In a unique evening session, Shaykh Waleed Basyouni discussed the life of one of his greatest teachers, the late Shaykh Bin Baz. Personally, I often learn more from the adab and personal lives of scholars and people of knowledge than their books and formal lectures. And so this session was for me. Lasting well into the night and chock full of personal stories, anecdotes and personal details, Shaykh Waleed gave a perspective of the shaykh that can never be obtained from reading about him nor reading his books and listening to his lectures.
My intent here is not to present the notes in there entirety, but I was struck by a number of things about the esteemed late Shaykh. I shall share two here.
1. His attachment with the people:
Known as “Samaahatul Waalid” (Dear Father) among the people, he was a person who belonged to the common people and treated those around him with great care and concern. He rarely dined alone, and for 30 years of his life he established an open-house policy during lunch time: his door was open to all to dine with him, and so you would find scholars, students of knowledge, government officials and janitors sitting side by side eating lunch in his house. Ordinary people were known to come up to him and complaint to him, including women. He would receive letters from all over the world from common people as well as dignitaries, and he would try to answer each one, often sending help and monitary assistance.
2. His concern for the global Islamic movement and affairs of the ummah:
He was truly a global personality and has a significant role and hand in Islamic work and dawah all over the world. He invited scholars and dignitaries from all over the globe and hosted them, even those he disagreed with. He graciously hosted Shaykh al-Sha’rawi from Egypt in 1972 and introduced him and praised him. He had close, positive interactions with others, including Allamah Yusuf al-Qaradawi, the late Shaykh Muhammad al-Ghazali , Shaykh Tantawi and others. He was among those who invited the late Syed Maududi to serve on the Advisory Committee which prepared the scheme for the establishment of the Islamic University of Madinah and placed him on its Academic Council ever since the inception of the University in 1962.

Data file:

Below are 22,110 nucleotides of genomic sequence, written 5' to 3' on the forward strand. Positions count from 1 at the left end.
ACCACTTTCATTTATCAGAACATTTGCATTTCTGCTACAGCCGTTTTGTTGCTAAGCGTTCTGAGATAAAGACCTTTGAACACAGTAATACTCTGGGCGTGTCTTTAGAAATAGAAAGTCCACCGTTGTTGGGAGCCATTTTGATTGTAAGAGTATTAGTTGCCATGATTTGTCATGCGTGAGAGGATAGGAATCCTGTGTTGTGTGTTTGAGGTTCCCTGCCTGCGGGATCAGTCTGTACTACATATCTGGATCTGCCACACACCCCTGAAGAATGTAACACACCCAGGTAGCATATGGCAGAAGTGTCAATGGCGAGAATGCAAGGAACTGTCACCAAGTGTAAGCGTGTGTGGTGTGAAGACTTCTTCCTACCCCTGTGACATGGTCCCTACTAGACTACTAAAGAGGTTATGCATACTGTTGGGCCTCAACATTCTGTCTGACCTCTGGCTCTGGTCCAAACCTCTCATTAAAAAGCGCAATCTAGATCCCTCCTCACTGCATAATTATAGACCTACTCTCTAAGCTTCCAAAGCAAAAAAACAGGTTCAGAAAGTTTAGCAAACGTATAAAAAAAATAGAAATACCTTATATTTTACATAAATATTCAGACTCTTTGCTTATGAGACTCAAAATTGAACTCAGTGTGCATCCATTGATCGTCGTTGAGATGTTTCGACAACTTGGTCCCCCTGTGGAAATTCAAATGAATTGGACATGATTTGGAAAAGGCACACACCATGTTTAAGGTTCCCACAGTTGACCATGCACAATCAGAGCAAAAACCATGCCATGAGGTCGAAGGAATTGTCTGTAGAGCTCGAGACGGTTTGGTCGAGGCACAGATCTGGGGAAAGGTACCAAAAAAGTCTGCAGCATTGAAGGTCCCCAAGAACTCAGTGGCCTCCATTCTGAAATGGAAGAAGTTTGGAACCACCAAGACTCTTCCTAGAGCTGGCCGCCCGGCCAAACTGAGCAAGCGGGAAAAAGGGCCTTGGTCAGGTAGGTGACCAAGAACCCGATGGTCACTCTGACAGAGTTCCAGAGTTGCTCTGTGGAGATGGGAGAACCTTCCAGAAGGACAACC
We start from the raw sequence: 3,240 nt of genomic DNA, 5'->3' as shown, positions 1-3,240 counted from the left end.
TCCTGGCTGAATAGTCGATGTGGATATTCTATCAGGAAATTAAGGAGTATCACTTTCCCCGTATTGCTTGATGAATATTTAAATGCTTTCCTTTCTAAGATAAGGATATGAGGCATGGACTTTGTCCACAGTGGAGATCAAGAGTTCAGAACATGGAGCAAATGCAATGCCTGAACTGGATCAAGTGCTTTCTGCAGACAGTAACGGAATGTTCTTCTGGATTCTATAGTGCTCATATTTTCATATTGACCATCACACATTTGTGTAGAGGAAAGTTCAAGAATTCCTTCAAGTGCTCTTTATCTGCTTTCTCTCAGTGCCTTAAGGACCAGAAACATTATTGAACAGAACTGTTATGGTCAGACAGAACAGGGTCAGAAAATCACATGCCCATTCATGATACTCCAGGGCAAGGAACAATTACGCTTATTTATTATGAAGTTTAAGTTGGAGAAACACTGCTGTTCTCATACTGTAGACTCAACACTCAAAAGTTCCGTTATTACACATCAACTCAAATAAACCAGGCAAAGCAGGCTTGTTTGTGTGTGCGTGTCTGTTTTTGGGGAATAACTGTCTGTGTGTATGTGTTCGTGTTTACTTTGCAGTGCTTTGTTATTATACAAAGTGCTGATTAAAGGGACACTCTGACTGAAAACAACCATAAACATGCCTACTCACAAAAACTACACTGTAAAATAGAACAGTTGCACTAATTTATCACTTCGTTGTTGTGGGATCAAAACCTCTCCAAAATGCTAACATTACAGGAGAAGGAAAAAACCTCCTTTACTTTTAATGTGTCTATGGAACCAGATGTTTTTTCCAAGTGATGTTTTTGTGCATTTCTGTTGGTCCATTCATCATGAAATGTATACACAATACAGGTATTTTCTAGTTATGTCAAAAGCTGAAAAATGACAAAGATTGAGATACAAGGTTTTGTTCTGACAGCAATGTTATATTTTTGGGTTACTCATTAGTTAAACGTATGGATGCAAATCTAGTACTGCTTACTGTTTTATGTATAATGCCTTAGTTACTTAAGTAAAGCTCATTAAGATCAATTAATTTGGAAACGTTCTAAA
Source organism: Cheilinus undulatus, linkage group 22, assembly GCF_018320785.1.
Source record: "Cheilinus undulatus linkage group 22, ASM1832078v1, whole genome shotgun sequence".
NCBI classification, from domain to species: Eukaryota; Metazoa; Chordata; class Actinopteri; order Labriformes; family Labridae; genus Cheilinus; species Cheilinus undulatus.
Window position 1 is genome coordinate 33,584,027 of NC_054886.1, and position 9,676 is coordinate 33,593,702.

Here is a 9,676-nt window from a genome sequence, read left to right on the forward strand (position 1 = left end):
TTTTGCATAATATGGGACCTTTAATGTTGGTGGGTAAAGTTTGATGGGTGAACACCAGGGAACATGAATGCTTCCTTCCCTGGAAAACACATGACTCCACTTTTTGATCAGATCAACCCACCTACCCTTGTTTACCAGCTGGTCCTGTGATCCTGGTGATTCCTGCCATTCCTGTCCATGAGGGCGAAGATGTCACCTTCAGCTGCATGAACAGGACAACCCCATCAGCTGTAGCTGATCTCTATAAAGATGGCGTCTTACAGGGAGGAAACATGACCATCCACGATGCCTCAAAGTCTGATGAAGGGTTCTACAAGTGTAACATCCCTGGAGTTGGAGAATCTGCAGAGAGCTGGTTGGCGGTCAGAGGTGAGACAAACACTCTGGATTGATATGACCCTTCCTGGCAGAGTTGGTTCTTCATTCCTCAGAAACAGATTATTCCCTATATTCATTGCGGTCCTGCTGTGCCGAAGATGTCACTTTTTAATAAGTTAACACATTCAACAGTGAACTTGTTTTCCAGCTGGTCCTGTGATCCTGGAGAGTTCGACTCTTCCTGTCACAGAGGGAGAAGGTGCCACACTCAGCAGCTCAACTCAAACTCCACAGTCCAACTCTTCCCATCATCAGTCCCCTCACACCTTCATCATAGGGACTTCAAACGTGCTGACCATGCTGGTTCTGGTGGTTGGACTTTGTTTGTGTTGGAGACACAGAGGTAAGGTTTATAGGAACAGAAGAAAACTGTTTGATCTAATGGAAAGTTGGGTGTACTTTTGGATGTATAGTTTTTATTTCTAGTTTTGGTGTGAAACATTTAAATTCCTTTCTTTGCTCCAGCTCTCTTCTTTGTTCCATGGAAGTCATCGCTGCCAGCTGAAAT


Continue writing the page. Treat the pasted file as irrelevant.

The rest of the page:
He once approached one of his students Shaykh Abdullah Gu‘ud with a sealed letter and a plane ticket, telling him “You are going to Pakistan.” He was to deliver this letter to the president of Pakistan, none other than the late general Zia ul-Haque. Shaykh Abdullah, unaware of the contents, arrived in Pakistan, where General Zia was expecting him. The general read the letter and said, “Give our greetings to Shaykh Bin Baz and tell him that inshallah he will hear what he loves.” Shaykh Abdullah came back and informed Bin Baz, who thanked him and said, “Perhaps Allah will bring some good through you.” A few days later, Bin Baz approached him again, this time elated, rejoicing and thanking Allah repeatedly while saying, “Allah has indeed brought immense good through you, Shaykh Abdullah.” He then informed him that the letter was a personal request to General Zia to intercede with the president of Turkey to release Najmuddin Erbakan, the architect of the Islamic movement in Turkey, from prison and impending execution. Erbakan was released.
Shaykh Bin Baz had a keen awareness and concern for the affairs of the ummah. He had a great role in assisting the Afghan resistance against the Soviet invasion, helping the people of Bosnia, Kosova, Kashmir, Africa and everywhere else Muslims were suffering. Contrary to what is generally attributed to him, even during the Iran-Iraq War, he personally appealed to the leaders of both countries to end the war. He had a letter drafted for this purpose by none other than Shaykh Taha Jabir Alwani.
This was the esteemed Allamah Ibn Baz, a true scholar of and for the ummah. His janazah was performed in the Haram and in absentia throughout the world in every major masjid, making him perhaps the only person in our entire history to have as many people pray for him.
Unfortunately, some cultish, sectarian groups have hijacked his name for their narrow, limited agenda, but the life of the Shaykh is too expansive and free from that. He was a man who lived for and left an impression on the entire ummah. In the words of Shaykh Qaradawi : “If I were to change my opinions for any man, it would be for Ibn Baz,” and the late Shaykh al-Albani: “If anyone is a muhaddith, it is Shaykh Ibn Baz.” Shaykh Waleed himself narrated that he heard the late Shaykh Abdurrazak al-‘Afeefy say about him, “This man did not belong to this century!”
Live from Houston, Ilm Summit 2008 Day 1